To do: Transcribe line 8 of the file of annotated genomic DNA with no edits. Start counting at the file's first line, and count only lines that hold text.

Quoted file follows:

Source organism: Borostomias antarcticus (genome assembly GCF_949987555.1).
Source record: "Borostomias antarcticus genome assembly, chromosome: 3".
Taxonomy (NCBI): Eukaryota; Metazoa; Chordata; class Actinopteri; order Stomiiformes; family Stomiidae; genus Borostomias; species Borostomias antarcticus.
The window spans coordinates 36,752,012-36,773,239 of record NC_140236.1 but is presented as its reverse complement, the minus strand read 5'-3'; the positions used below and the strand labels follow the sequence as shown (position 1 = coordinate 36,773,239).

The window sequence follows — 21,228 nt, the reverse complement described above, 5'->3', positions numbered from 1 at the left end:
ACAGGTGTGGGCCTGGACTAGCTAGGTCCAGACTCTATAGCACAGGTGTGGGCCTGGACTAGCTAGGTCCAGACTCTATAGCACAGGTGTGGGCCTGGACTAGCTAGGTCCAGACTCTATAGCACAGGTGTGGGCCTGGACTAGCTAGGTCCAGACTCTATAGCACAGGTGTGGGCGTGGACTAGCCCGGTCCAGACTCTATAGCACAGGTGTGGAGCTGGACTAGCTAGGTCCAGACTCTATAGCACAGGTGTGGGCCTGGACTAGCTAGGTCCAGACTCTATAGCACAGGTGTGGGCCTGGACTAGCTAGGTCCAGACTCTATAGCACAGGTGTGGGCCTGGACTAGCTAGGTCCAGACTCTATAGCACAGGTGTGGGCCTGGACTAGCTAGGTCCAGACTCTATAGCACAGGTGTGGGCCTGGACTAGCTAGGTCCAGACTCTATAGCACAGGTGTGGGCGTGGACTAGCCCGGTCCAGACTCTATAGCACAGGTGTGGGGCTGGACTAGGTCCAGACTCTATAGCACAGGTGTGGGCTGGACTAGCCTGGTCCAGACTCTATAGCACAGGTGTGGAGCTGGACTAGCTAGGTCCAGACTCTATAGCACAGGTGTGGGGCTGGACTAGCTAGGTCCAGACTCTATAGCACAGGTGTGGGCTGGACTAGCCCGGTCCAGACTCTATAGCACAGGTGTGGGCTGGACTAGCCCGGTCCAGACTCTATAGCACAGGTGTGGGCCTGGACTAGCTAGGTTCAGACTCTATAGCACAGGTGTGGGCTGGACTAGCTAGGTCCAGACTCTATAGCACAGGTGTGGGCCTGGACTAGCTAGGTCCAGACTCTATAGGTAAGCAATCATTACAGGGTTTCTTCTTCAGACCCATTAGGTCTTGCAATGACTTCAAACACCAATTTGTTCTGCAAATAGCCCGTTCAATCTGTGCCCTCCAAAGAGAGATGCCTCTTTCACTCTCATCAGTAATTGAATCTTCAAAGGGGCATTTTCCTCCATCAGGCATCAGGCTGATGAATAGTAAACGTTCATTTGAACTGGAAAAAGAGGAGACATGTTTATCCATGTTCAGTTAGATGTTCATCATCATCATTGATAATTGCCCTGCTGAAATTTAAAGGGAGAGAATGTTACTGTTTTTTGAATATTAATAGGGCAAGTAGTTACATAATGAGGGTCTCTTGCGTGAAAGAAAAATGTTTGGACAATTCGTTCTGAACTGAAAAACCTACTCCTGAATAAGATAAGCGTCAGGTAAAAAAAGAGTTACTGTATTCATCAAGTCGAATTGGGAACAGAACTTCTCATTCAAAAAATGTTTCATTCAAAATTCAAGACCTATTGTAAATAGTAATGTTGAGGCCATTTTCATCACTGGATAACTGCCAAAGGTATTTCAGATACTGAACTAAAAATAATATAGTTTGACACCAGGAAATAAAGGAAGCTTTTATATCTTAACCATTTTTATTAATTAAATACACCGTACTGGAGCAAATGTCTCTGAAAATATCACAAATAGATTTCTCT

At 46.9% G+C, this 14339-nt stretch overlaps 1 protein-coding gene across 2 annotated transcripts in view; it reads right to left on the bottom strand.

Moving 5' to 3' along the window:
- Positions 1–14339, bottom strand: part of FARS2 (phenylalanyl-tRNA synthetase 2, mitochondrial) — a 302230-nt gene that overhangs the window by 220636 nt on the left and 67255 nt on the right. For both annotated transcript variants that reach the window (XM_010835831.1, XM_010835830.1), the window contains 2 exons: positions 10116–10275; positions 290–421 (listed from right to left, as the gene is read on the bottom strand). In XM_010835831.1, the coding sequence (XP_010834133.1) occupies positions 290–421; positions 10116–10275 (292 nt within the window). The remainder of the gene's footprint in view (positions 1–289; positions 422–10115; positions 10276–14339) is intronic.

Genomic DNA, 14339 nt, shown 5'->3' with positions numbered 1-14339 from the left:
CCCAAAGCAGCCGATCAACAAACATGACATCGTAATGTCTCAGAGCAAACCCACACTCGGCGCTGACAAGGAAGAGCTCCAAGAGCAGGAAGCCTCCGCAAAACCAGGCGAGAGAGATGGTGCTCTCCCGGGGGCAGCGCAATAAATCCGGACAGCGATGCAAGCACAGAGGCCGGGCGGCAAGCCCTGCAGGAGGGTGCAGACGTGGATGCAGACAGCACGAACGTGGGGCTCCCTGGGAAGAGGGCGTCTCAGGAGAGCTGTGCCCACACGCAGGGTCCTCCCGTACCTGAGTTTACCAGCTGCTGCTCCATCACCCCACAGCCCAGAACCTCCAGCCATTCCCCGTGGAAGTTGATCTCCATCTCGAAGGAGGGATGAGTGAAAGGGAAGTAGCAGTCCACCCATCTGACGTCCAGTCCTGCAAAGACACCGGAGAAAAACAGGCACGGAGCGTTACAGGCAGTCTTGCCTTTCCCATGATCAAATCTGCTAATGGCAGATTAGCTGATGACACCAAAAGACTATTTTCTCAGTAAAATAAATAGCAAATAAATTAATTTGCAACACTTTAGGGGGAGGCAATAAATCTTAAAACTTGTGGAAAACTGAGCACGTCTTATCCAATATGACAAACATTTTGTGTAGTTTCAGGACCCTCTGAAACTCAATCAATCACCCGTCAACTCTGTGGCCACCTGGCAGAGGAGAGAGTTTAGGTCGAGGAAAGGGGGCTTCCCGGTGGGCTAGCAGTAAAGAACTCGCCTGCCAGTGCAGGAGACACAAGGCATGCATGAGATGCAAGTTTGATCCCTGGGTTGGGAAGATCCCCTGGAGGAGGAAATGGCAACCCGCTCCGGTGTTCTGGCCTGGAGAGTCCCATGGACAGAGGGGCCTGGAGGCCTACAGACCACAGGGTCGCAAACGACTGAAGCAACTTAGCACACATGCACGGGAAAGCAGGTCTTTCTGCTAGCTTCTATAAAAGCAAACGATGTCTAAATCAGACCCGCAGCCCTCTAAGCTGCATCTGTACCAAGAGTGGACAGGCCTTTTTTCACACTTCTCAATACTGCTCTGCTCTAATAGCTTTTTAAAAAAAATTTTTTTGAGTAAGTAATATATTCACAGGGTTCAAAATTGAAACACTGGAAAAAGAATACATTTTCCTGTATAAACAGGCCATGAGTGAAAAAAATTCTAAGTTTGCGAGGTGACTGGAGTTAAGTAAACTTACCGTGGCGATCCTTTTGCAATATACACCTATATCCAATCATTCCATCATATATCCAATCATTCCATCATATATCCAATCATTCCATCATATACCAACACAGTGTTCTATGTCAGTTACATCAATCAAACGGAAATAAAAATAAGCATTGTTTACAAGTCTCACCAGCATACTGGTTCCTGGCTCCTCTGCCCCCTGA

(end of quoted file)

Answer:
Moving 5' to 3' along the window: